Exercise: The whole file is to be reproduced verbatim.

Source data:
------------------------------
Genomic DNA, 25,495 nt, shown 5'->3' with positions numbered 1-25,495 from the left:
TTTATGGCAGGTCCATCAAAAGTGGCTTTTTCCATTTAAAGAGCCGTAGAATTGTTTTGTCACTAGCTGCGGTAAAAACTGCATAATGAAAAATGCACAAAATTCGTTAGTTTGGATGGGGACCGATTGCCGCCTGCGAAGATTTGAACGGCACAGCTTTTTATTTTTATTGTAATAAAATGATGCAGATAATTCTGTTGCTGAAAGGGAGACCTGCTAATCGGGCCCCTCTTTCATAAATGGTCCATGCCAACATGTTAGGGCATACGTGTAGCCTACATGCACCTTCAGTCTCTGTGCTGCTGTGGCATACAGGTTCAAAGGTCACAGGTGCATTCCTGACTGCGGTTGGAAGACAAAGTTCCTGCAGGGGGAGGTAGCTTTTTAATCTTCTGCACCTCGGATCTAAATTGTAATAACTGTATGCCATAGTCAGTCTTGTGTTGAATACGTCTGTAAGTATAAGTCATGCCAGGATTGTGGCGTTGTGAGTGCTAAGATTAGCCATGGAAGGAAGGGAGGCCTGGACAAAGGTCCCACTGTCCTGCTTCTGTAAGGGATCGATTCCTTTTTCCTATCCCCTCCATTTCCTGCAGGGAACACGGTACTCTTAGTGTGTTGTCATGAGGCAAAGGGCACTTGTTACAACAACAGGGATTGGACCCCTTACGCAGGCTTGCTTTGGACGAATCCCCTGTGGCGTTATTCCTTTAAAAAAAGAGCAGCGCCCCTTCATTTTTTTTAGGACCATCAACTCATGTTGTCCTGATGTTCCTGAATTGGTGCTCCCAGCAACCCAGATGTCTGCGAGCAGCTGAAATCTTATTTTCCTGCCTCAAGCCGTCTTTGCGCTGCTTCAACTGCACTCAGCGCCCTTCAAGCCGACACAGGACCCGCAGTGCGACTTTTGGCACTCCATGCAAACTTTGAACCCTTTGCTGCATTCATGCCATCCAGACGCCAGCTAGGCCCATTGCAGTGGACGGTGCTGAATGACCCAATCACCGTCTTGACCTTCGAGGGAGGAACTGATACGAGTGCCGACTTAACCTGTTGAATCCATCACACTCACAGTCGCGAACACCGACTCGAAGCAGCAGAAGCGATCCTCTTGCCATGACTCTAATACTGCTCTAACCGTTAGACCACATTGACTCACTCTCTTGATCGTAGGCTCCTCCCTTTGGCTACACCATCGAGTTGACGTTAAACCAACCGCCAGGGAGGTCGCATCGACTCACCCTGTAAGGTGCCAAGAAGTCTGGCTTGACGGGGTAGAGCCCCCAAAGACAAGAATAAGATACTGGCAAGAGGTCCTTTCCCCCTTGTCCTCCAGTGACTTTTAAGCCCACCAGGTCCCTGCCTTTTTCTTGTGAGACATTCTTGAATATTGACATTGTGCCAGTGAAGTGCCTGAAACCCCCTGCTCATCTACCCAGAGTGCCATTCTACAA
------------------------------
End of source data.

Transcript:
Genomic DNA, 25,495 nt, shown 5'->3' with positions numbered 1-25,495 from the left:
TTTATGGCAGGTCCATCAAAAGTGGCTTTTTCCATTTAAAGAGCCGTAGAATTGTTTTGTCACTAGCTGCGGTAAAAACTGCATAATGAAAAATGCACAAAATTCGTTAGTTTGGATGGGGACCGATTGCCGCCTGCGAAGATTTGAACGGCACAGCTTTTTATTTTTATTGTAATAAAATGATGCAGATAATTCTGTTGCTGAAAGGGAGACCTGCTAATCGGGCCCCTCTTTCATAAATGGTCCATGCCAACATGTTAGGGCATACGTGTAGCCTACATGCACCTTCAGTCTCTGTGCTGCTGTGGCATACAGGTTCAAAGGTCACAGGTGCATTCCTGACTGCGGTTGGAAGACAAAGTTCCTGCAGGGGGAGGTAGCTTTTTAATCTTCTGCACCTCGGATCTAAATTGTAATAACTGTATGCCATAGTCAGTCTTGTGTTGAATACGTCTGTAAGTATAAGTCATGCCAGGATTGTGGCGTTGTGAGTGCTAAGATTAGCCATGGAAGGAAGGGAGGCCTGGACAAAGGTCCCACTGTCCTGCTTCTGTAAGGGATCGATTCCTTTTTCCTATCCCCTCCATTTCCTGCAGGGAACACGGTACTCTTAGTGTGTTGTCATGAGGCAAAGGGCACTTGTTACAACAACAGGGATTGGACCCCTTACGCAGGCTTGCTTTGGACGAATCCCCTGTGGCGTTATTCCTTTAAAAAAAGAGCAGCGCCCCTTCATTTTTTTTAGGACCATCAACTCATGTTGTCCTGATGTTCCTGAATTGGTGCTCCCAGCAACCCAGATGTCTGCGAGCAGCTGAAATCTTATTTTCCTGCCTCAAGCCGTCTTTGCGCTGCTTCAACTGCACTCAGCGCCCTTCAAGCCGACACAGGACCCGCAGTGCGACTTTTGGCACTCCATGCAAACTTTGAACCCTTTGCTGCATTCATGCCATCCAGACGCCAGCTAGGCCCATTGCAGTGGACGGTGCTGAATGACCCAATCACCGTCTTGACCTTCGAGGGAGGAACTGATACGAGTGCCGACTTAACCTGTTGAATCCATCACACTCACAGTCGCGAACACCGACTCGAAGCAGCAGAAGCGATCCTCTTGCCATGACTCTAATACTGCTCTAACCGTTAGACCACATTGACTCACTCTCTTGATCGTAGGCTCCTCCCTTTGGCTACACCATCGAGTTGACGTTAAACCAACCGCCAGGGAGGTCGCATCGACTCACCCTGTAAGGTGCCAAGAAGTCTGGCTTGACGGGGTAGAGCCCCCAAAGACAAGAATAAGATACTGGCAAGAGGTCCTTTCCCCCTTGTCCTCCAGTGACTTTTAAGCCCACCAGGTCCCTGCCTTTTTCTTGTGAGACATTCTTGAATATTGACATTGTGCCAGTGAAGTGCCTGAAACCCCCTGCTCATCTACCCAGAGTGCCATTCTACAA